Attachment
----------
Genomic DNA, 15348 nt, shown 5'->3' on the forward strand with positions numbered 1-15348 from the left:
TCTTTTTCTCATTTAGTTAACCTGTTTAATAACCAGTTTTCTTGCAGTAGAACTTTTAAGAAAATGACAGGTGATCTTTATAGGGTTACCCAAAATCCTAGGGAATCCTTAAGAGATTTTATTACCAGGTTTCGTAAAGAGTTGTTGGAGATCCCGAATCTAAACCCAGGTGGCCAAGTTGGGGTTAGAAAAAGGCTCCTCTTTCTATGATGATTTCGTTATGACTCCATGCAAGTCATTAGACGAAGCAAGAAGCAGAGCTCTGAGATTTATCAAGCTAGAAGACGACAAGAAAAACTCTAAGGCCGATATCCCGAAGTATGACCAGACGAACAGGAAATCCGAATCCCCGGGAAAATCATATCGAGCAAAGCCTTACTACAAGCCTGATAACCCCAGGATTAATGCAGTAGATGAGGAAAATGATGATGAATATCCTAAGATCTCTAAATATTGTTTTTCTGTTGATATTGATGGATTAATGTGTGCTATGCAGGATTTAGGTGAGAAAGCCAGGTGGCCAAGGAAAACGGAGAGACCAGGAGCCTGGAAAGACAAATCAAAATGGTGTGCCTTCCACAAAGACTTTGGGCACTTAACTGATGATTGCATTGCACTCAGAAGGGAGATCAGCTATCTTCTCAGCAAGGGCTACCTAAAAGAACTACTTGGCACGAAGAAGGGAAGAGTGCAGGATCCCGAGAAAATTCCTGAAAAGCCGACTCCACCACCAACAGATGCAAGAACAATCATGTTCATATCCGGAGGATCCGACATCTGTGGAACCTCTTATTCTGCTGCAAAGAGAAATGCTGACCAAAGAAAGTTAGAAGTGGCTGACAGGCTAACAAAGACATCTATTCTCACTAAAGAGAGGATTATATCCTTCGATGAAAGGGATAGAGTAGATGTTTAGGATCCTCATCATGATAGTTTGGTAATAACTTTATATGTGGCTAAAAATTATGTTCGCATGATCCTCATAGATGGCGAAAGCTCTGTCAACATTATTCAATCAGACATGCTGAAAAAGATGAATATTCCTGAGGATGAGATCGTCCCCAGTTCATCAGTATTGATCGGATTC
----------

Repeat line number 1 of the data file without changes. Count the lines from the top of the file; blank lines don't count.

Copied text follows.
Genomic DNA, 15348 nt, shown 5'->3' on the forward strand with positions numbered 1-15348 from the left: